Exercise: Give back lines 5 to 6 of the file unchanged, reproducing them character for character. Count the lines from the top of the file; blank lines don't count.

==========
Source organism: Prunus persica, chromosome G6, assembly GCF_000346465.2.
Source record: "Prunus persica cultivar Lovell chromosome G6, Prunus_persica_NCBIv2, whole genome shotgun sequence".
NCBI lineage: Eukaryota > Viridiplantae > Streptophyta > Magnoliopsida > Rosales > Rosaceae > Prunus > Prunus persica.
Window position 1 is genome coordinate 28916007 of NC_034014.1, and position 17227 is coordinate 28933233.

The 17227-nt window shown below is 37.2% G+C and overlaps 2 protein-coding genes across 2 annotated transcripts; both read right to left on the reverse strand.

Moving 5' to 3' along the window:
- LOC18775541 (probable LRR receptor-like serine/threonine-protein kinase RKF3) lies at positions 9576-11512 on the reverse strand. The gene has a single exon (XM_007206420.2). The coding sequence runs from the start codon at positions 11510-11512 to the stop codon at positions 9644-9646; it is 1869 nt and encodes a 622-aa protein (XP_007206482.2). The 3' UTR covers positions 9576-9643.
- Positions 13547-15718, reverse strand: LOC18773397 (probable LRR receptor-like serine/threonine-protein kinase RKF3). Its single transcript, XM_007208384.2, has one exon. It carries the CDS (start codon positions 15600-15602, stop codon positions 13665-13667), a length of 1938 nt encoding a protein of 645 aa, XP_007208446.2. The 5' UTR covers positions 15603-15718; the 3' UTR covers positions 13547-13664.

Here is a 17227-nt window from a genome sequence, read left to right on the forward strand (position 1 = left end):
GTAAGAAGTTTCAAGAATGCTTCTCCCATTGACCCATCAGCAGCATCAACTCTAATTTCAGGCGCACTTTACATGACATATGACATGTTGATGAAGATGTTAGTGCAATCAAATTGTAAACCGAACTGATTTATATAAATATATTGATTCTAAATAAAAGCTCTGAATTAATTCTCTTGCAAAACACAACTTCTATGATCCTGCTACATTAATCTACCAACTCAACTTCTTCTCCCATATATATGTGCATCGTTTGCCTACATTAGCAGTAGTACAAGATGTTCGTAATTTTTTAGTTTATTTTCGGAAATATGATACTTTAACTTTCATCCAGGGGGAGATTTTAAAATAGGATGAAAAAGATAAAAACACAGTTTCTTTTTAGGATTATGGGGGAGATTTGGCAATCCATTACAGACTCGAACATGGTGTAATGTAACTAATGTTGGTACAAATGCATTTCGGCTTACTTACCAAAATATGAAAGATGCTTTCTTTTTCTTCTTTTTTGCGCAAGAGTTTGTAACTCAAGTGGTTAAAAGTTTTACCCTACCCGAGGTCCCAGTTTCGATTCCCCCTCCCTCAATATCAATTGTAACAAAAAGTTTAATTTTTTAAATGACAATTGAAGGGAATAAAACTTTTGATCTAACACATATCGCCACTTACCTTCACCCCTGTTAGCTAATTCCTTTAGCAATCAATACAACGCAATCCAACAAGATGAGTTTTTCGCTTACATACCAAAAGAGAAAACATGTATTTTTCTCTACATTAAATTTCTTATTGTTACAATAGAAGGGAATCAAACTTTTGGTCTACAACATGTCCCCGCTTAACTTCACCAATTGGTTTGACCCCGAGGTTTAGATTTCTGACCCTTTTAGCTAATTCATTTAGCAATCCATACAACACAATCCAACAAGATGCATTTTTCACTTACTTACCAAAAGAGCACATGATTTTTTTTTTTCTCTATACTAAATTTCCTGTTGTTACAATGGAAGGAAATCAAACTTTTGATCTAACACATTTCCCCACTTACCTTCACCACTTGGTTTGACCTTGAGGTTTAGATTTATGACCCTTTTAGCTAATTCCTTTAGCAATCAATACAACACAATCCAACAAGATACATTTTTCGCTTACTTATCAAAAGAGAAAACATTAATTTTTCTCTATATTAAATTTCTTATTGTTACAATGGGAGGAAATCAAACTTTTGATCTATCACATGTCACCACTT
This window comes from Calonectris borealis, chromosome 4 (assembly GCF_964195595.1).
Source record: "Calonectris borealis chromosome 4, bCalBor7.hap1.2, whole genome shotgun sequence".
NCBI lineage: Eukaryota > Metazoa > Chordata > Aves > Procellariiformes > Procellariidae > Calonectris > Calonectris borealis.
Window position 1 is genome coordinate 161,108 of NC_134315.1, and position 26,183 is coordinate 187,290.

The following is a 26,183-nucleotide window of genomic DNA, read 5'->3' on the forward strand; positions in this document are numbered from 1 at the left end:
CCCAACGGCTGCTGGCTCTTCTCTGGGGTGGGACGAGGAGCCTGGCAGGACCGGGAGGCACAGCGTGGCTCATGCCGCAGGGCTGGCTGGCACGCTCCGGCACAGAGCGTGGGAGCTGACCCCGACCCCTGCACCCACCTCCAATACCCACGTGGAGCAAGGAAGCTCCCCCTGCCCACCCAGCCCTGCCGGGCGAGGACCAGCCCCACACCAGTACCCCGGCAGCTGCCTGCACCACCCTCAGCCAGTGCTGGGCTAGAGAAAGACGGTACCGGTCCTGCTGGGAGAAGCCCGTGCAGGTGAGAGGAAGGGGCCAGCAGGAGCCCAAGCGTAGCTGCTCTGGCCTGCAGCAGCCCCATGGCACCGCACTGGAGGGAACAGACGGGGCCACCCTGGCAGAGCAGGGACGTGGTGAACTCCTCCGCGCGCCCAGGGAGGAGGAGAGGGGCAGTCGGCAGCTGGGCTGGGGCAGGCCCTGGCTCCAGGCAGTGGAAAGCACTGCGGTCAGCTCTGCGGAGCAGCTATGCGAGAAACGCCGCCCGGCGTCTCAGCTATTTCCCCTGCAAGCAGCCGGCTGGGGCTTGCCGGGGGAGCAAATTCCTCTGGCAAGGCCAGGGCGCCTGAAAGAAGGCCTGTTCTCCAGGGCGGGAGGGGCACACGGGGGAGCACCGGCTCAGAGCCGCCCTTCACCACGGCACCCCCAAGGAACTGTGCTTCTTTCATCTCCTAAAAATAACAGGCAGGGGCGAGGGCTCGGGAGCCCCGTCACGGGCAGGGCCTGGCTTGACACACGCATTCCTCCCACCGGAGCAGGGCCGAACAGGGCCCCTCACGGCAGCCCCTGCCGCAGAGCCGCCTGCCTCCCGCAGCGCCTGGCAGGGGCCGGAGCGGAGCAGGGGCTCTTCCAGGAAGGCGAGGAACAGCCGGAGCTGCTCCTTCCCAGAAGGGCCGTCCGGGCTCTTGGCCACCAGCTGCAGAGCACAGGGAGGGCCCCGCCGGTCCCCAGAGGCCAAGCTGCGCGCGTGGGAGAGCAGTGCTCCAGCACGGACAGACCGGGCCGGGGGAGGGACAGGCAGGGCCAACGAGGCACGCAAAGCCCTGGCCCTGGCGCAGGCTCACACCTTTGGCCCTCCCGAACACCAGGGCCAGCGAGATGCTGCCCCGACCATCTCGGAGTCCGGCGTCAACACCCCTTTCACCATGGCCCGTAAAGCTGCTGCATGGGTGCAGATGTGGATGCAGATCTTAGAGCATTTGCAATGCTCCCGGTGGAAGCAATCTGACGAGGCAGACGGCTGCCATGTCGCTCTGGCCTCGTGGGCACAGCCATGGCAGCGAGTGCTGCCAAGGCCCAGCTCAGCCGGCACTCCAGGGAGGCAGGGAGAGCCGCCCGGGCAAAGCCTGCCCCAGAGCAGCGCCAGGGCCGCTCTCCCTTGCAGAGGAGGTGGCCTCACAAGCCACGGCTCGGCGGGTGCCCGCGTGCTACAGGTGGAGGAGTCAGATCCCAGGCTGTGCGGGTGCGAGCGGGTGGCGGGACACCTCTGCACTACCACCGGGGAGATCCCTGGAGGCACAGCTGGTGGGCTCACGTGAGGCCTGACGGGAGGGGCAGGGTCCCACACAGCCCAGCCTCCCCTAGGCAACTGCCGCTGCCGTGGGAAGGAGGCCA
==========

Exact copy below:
The 17227-nt window shown below is 37.2% G+C and overlaps 2 protein-coding genes across 2 annotated transcripts; both read right to left on the reverse strand.

Moving 5' to 3' along the window: